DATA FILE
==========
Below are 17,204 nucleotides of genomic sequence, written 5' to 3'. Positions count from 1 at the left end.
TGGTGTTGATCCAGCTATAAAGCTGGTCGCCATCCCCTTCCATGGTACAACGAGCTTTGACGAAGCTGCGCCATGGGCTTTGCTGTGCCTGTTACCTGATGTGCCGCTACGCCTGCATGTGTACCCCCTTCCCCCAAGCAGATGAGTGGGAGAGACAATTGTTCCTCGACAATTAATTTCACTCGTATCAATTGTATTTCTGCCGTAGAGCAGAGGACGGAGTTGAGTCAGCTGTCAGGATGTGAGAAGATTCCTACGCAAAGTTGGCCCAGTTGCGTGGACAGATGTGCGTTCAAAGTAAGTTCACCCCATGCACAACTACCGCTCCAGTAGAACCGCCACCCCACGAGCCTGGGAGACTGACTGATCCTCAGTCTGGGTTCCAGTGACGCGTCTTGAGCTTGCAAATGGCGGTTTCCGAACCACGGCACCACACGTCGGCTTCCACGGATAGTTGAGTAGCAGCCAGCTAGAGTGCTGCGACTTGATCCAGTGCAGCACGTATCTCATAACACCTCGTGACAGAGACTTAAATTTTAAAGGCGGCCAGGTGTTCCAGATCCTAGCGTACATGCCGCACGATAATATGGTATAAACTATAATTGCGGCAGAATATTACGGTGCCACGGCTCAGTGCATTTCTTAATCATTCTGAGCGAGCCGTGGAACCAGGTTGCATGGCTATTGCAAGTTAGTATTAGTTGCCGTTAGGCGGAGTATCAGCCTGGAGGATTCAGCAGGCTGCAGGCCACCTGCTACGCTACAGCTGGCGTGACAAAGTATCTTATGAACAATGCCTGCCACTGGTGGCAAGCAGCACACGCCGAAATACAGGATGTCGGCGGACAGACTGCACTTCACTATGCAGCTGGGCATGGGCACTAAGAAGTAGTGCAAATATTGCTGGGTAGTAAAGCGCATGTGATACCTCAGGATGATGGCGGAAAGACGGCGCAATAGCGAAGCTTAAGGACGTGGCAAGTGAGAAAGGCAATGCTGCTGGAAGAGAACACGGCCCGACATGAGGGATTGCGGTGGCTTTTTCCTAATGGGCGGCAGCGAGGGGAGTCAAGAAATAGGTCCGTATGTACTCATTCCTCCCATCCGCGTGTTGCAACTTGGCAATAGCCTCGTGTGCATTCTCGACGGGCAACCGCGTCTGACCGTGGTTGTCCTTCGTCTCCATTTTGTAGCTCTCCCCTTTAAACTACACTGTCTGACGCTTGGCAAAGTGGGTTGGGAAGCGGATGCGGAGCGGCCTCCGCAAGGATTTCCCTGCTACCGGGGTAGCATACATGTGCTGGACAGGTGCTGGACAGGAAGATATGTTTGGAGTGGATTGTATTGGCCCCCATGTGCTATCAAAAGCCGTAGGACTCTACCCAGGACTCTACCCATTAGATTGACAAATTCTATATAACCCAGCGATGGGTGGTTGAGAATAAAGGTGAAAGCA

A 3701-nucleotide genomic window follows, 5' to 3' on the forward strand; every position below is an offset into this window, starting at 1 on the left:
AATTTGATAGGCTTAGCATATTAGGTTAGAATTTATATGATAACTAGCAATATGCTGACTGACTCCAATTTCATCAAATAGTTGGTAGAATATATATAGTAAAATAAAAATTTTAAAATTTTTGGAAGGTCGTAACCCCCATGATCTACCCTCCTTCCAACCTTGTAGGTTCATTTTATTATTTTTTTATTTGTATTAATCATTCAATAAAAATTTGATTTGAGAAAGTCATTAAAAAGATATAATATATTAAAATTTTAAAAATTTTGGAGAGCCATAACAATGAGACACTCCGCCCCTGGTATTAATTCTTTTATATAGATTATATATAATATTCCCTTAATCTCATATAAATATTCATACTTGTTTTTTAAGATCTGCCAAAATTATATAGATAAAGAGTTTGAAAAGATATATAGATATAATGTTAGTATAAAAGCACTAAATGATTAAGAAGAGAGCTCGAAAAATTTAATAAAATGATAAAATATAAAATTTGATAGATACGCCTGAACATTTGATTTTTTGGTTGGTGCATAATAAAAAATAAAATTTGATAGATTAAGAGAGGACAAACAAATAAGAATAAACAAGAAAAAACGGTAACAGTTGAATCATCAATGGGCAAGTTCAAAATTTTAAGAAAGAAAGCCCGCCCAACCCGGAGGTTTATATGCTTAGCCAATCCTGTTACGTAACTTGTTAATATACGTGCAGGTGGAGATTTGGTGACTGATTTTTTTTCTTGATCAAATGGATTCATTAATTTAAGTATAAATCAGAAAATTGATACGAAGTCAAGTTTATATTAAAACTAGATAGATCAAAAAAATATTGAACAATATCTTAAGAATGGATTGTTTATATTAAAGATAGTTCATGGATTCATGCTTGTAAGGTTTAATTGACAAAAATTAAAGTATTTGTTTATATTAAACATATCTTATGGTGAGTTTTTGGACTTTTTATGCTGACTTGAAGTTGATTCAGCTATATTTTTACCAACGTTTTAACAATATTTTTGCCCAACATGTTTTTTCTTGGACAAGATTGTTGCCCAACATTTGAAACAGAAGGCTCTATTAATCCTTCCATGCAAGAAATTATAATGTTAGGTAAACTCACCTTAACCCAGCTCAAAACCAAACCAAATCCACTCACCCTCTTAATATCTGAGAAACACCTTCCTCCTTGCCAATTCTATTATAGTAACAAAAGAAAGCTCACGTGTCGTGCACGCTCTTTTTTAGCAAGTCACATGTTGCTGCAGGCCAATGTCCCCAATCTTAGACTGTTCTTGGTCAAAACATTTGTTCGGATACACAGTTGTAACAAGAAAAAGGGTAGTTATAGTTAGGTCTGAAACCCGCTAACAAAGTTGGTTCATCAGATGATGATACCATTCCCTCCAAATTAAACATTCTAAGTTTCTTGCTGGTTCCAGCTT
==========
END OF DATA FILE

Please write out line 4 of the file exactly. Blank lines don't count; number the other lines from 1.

AATTTGATAGGCTTAGCATATTAGGTTAGAATTTATATGATAACTAGCAATATGCTGACTGACTCCAATTTCATCAAATAGTTGGTAGAATATATATAGTAAAATAAAAATTTTAAAATTTTTGGAAGGTCGTAACCCCCATGATCTACCCTCCTTCCAACCTTGTAGGTTCATTTTATTATTTTTTTATTTGTATTAATCATTCAATAAAAATTTGATTTGAGAAAGTCATTAAAAAGATATAATATATTAAAATTTTAAAAATTTTGGAGAGCCATAACAATGAGACACTCCGCCCCTGGTATTAATTCTTTTATATAGATTATATATAATATTCCCTTAATCTCATATAAATATTCATACTTGTTTTTTAAGATCTGCCAAAATTATATAGATAAAGAGTTTGAAAAGATATATAGATATAATGTTAGTATAAAAGCACTAAATGATTAAGAAGAGAGCTCGAAAAATTTAATAAAATGATAAAATATAAAATTTGATAGATACGCCTGAACATTTGATTTTTTGGTTGGTGCATAATAAAAAATAAAATTTGATAGATTAAGAGAGGACAAACAAATAAGAATAAACAAGAAAAAACGGTAACAGTTGAATCATCAATGGGCAAGTTCAAAATTTTAAGAAAGAAAGCCCGCCCAACCCGGAGGTTTATATGCTTAGCCAATCCTGTTACGTAACTTGTTAATATACGTGCAGGTGGAGATTTGGTGACTGATTTTTTTTCTTGATCAAATGGATTCATTAATTTAAGTATAAATCAGAAAATTGATACGAAGTCAAGTTTATATTAAAACTAGATAGATCAAAAAAATATTGAACAATATCTTAAGAATGGATTGTTTATATTAAAGATAGTTCATGGATTCATGCTTGTAAGGTTTAATTGACAAAAATTAAAGTATTTGTTTATATTAAACATATCTTATGGTGAGTTTTTGGACTTTTTATGCTGACTTGAAGTTGATTCAGCTATATTTTTACCAACGTTTTAACAATATTTTTGCCCAACATGTTTTTTCTTGGACAAGATTGTTGCCCAACATTTGAAACAGAAGGCTCTATTAATCCTTCCATGCAAGAAATTATAATGTTAGGTAAACTCACCTTAACCCAGCTCAAAACCAAACCAAATCCACTCACCCTCTTAATATCTGAGAAACACCTTCCTCCTTGCCAATTCTATTATAGTAACAAAAGAAAGCTCACGTGTCGTGCACGCTCTTTTTTAGCAAGTCACATGTTGCTGCAGGCCAATGTCCCCAATCTTAGACTGTTCTTGGTCAAAACATTTGTTCGGATACACAGTTGTAACAAGAAAAAGGGTAGTTATAGTTAGGTCTGAAACCCGCTAACAAAGTTGGTTCATCAGATGATGATACCATTCCCTCCAAATTAAACATTCTAAGTTTCTTGCTGGTTCCAGCTT